- Alex Leber/Special to The S.F. Examiner
- Cafe Europa's borscht is flavorful, rich and filling -- but not heavy.
My jet lag had not yet worn off as I headed out in search of sustenance. German phrases still rattled around in my brain, the ink in my passport had barely dried, and recent memories of schnitzel and sausage tugged at my taste buds.
I had a craving for real, honest continental cuisine, but didn't know where to find it in this molecular gastronomy-fueled, postmodern-infused, food trend-crazed city of ours.
That's when I stumbled upon Cafe Europa and found just what I was looking for.
A record player in one corner plays old-timey jazz tunes. Neighborhood regulars populate the small bar, nursing beers and chatting about the Old World. The restaurant is quiet enough to enable a good beer-fueled conversation, but not so quiet that you feel like everybody knows your business.
Even though the place has only been around for half a year, it exudes a warm, comfortable, lived-in feeling, as if it's been in the neighborhood forever. It manages to feel homey and foreign at the same time.
Ambience and food are perfectly matched. Heartily portioned dishes are easily sharable, rich and filling but not too heavy. Chilly Richmond nights scream for a steaming-hot bowl of red borscht, which somehow achieves a complex depth of flavor and lively brightness with clean flavors of beet, celery and onion tied together with fresh herbs and a cooling dollop of sour cream.
I never knew I liked borscht, but with every warming spoonful I found myself craving another earthy, tangy bite.
Two starchy starters, pierogies and potato dumplings, battle for attention on the appetizer menu. We had two types of pierogi — mushroom and potato — and while the dough was delicate and cooked to the perfect texture, the fillings were almost too subtle, their delicate flavors hard to pick up under the garnish of sliced scallions and crispy fried onions.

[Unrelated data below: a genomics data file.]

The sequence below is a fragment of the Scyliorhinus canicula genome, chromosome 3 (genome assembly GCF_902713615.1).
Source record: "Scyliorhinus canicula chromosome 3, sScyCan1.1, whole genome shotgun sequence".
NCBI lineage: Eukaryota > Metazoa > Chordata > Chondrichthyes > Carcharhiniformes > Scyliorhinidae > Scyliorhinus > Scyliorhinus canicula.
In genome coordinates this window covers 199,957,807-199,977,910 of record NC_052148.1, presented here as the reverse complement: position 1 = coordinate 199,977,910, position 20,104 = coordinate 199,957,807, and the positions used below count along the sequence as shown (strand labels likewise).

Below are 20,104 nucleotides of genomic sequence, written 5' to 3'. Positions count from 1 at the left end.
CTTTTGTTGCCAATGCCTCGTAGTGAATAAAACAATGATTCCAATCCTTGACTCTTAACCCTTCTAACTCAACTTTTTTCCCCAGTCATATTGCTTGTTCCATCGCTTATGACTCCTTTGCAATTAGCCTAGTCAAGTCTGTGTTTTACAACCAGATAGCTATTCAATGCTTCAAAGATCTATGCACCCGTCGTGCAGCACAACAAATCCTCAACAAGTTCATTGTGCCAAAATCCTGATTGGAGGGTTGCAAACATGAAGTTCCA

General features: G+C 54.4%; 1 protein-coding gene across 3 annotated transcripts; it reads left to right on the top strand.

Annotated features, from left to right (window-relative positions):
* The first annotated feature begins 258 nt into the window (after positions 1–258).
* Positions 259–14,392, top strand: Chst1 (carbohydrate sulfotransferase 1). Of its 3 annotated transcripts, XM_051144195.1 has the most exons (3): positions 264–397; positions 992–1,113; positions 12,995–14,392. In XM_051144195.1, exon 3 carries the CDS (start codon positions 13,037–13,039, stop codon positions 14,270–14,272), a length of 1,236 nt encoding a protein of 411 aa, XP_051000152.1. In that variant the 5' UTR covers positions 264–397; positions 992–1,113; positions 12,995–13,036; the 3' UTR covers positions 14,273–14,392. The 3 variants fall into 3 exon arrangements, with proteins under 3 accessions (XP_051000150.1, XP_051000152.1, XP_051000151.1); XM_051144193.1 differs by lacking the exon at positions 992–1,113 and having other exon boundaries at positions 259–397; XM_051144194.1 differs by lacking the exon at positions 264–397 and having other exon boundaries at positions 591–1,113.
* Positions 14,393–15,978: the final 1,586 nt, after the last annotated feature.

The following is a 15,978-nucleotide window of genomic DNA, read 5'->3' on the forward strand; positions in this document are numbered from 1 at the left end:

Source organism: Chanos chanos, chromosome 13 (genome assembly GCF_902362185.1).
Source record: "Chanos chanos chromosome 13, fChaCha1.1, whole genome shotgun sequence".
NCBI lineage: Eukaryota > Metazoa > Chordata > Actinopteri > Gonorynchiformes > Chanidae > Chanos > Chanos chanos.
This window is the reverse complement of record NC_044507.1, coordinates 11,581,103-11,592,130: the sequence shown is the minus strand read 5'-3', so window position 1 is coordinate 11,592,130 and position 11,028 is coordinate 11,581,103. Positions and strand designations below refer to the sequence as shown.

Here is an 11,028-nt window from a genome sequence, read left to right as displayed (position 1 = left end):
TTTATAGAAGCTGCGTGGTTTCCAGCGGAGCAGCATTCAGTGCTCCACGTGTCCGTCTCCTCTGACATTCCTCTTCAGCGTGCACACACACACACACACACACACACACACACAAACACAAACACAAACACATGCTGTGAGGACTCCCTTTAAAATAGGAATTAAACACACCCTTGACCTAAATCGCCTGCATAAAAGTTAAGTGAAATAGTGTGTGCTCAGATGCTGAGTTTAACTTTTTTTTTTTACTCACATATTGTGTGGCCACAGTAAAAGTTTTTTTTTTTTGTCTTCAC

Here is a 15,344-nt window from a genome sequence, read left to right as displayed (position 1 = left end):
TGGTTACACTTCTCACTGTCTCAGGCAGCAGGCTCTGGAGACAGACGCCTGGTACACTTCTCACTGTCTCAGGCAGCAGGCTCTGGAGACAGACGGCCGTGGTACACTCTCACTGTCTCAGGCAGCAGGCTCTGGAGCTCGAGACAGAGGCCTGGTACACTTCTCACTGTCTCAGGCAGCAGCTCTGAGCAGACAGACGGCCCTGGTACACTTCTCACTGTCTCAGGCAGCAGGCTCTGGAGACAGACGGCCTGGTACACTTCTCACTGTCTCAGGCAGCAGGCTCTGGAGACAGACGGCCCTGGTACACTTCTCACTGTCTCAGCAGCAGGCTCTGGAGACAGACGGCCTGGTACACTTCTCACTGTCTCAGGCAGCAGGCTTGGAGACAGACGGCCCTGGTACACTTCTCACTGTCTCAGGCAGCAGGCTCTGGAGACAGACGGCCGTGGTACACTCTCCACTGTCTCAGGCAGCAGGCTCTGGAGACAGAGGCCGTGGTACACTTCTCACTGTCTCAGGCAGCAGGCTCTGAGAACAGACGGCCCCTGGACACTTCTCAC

The dumplings, impeccably formed spoonfuls of potato, won us over with their soft, pillowy texture reminiscent of really good gnocchi. They're served swimming in a creamy mushroom sauce, a rich and savory complement to the dumplings and tasty enough to spoon up on its own, which also accompany the richly spiced goulash, a delightfully thick, meaty stew.
Having eaten at least one pork-based item on every day of my European journey, I tempered my expectations here, not believing that anything cooked in the US of A. could possibly hope to stand up to the classic porcine dishes I'd flown thousands of miles to experience.
One bite of Cafe Europa's pork schnitzel, however, quickly put the smackdown on my snobby assumptions. Crunchy, golden breading with a touch of warm spice gave way to a meltingly moist pork cutlet, tender and deftly seasoned.
The house-made pork sausage, with its beautifully browned skin and masterfully melded meaty interior, quickly jumped up the ranks to take on any sausage I've had in Europe or elsewhere. And the accompaniments — creamy mounds of mashed potato, sharp mustard and mellow, savory bacon-studded sauerkraut — beautifully rounded out each bite.
The beer list, while strictly European, is nicely varied, offering a wide spectrum of styles, and beer and food pairing is half the fun of dining here. If you're missing Europe, or dreaming of it, Cafe Europa is the next best thing — in some ways, it's even better.
Location: 4318 California St. (at Fifth Avenue), S.F.
Contact: (415) 386-1000, www.europasf.com
Hours: 5:30 to 10 p.m. Tuesdays-Fridays, 10 a.m. to 2 p.m. and 5 to 10 p.m. Saturdays-Sundays
Price range: $6 to $18
Recommended dishes: Potato dumplings ($9), red borscht ($6), pork schnitzel ($15), sausage with pork ($15), goulash ($16)
Credit cards: All major